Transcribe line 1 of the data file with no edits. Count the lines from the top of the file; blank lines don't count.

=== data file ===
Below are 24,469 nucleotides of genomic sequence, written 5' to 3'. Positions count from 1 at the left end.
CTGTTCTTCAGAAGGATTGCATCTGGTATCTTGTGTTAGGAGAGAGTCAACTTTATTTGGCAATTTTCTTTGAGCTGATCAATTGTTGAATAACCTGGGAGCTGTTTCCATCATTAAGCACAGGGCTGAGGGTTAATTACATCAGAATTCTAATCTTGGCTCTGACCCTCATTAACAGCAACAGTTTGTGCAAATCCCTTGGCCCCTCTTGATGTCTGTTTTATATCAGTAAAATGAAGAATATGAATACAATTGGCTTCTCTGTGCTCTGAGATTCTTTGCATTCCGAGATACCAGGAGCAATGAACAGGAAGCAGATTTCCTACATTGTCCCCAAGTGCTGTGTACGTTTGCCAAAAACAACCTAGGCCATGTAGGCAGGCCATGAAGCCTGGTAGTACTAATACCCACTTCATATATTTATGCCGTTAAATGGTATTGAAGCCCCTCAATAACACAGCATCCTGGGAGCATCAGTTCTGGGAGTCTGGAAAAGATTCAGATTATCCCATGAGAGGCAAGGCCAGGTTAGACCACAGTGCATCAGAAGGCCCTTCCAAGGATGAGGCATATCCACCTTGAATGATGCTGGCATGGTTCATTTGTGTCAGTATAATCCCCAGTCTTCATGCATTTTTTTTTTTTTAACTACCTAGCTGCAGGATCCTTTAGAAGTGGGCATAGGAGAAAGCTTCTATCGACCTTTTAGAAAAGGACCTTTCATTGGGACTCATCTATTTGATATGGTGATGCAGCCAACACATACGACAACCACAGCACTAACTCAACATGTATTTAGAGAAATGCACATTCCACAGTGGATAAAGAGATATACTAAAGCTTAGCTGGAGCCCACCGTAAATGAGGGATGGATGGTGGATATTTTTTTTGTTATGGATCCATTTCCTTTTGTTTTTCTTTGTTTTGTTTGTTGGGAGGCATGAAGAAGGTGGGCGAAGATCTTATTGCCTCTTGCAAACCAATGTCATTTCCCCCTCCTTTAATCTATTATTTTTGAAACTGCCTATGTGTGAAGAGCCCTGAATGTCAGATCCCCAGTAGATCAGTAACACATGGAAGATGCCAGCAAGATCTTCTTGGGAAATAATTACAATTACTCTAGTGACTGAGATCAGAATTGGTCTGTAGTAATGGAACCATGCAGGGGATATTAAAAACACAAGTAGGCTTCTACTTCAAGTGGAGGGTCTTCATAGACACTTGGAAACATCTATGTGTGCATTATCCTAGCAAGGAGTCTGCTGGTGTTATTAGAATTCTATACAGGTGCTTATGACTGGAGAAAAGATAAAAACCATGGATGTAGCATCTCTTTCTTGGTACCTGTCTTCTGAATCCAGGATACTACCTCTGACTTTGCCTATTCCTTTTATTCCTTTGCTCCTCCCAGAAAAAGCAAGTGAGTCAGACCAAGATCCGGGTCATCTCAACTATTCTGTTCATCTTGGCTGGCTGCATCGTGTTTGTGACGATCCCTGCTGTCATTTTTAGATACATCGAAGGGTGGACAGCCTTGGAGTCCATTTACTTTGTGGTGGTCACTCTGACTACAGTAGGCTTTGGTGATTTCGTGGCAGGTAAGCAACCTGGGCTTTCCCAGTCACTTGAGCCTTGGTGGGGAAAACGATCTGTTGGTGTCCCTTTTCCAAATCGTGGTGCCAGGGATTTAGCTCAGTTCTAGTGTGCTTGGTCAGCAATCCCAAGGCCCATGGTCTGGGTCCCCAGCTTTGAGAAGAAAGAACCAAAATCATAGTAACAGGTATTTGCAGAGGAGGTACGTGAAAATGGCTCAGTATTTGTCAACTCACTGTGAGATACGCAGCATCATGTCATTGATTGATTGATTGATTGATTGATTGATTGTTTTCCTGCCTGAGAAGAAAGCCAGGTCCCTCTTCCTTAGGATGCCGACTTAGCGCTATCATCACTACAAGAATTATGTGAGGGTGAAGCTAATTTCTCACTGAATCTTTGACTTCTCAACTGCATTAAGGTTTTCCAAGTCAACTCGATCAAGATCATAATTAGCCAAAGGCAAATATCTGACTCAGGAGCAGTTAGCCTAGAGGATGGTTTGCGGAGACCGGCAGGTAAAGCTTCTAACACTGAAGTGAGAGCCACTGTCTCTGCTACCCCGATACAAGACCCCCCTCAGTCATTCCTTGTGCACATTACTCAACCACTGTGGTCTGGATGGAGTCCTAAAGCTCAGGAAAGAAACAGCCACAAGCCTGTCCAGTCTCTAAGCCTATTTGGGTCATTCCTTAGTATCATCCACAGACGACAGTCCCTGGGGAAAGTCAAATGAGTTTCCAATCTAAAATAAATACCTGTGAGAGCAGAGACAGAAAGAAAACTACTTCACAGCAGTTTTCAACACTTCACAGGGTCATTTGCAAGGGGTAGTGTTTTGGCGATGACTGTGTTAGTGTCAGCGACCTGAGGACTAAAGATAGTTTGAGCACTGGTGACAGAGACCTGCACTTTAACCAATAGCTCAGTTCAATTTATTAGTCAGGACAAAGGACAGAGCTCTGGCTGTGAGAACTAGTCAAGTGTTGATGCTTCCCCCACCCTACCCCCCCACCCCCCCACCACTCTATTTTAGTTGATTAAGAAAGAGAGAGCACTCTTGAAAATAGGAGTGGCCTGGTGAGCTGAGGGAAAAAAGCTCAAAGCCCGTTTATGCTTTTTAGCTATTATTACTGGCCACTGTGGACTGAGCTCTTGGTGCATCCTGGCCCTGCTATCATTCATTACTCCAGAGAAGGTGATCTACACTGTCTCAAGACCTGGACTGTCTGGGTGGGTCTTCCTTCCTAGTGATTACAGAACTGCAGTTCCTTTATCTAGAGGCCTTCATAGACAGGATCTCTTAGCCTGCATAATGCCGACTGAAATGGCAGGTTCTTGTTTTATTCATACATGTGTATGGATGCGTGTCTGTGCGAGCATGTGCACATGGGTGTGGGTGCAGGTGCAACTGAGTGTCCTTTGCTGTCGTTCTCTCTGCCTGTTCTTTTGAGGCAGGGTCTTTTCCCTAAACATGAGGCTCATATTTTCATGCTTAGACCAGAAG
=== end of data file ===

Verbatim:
Below are 24,469 nucleotides of genomic sequence, written 5' to 3'. Positions count from 1 at the left end.